Florida Court Finds That Hurricane Insurance Company Did Not Act in Bad Faith in Outdoor Grounds Policy Endorsement
On July 15, a Florida Federal District Court made an important insurance bad faith litigation decision that involved a hurricane insurance claim. The court ultimately found that the insurance company must provide coverage to a limited number of locations when it comes to an outdoor grounds policy endorsement for a country club. The dispute involves damage caused by Hurricane Irma.
The Case & Decision
Grey Oaks Country Club filed a claim with its insurance company – Zurich Insurance Group Ltd – seeking compensation to cover damages from Hurricane Irma at 19 of its property locations. Zurich responded that it was only liable to cover one property/location (or “premises”). In response, the plaintiff country club argued that insurance company breached its coverage obligations under the commercial insurance policy and acted in bad faith by providing only partial payment and instead used the money to negotiate a lower settlement.
In all contract cases, interpreting an insurance contract is a question of law, and therefore must be decided by the court (and not a jury). Florida law dictates that if the “terms” of the contract are “clear” and “unambiguous,” the court must interpret that contract in accordance with its plain meaning. Only when there is ambiguity is it appropriate for the court to resort to outside evidence, where ambiguity is measured by whether the language is susceptible to more than one reasonable interpretation (not just because a contract fails to define a term).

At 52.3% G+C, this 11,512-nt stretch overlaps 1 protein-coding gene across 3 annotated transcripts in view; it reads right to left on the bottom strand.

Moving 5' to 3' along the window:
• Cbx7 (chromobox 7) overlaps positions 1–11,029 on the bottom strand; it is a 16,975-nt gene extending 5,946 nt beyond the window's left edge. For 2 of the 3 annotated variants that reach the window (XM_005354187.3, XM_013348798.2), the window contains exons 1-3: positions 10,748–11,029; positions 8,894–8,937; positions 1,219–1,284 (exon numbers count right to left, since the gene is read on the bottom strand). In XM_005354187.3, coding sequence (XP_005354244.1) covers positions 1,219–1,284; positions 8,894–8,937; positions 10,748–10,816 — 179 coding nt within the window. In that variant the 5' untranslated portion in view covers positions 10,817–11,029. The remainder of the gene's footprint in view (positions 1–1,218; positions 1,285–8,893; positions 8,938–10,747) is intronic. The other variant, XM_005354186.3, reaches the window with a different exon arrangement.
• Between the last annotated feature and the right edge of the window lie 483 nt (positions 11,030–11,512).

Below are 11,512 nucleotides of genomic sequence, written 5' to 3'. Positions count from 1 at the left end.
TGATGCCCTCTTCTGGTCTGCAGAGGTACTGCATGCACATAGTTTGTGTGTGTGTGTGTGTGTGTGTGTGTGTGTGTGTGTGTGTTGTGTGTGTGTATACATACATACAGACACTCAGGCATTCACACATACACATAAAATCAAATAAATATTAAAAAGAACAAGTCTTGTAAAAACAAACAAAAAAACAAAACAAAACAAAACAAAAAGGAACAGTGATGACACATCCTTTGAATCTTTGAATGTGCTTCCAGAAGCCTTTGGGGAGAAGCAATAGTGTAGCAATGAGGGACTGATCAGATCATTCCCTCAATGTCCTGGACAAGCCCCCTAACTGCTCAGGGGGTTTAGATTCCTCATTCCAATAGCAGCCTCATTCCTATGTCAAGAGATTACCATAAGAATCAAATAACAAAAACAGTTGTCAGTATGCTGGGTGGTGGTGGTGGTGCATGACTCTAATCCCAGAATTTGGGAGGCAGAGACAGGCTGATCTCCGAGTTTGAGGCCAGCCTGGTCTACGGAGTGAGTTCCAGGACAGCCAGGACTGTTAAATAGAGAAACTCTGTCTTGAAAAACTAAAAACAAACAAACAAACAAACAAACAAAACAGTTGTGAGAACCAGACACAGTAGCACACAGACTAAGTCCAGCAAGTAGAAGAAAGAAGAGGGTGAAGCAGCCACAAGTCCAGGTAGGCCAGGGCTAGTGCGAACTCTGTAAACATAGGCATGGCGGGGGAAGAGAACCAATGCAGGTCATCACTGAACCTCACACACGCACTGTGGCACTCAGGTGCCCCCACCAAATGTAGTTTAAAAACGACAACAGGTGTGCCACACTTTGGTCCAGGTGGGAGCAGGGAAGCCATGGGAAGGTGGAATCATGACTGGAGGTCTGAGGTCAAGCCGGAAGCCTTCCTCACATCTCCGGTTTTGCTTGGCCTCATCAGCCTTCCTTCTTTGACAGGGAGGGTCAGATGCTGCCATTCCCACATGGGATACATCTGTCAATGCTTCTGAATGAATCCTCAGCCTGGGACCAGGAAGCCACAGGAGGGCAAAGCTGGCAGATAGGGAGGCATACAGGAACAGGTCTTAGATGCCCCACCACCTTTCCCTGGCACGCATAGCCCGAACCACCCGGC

Ultimately the court sided with Zurich because the policy did not define “premises,” therefore the court had to look to the unambiguous, general meaning via the actual addresses provided in the Declarations for Commercial Property Coverage, which included two addresses total. The Court pointed out that the club asking the court to designate each of the 19 locations as separate premises for the purposes of the Outdoor Grounds Coverage was not in keeping with the premises referred to in the Declarations for Commercial Property. The mailing address listed on the policy is what the court based its decision on and not the Schedule of Forms and Endorsements – which included the Schedule of 19 Locations – that was included.
Contact Our Florida Insurance Litigation Attorneys
Cases like this illustrate just how important it is to work with an attorney when it comes to not only interpreting your insurance contract, but in ensuring that, from the outset, any terms you agree to are favorable to you and what you expect. Our Tampa insurance litigation attorneys have significant experience in breach of contract claims, commercial litigation, insurance claims, insurance bad faith/litigation, and hurricane insurance claim denials, with offices in Tampa, Sarasota, Bradenton, Orlando, and Fort Myers, we are prepared to meet your legal needs. Contact us today at HD Law Partners to find out more.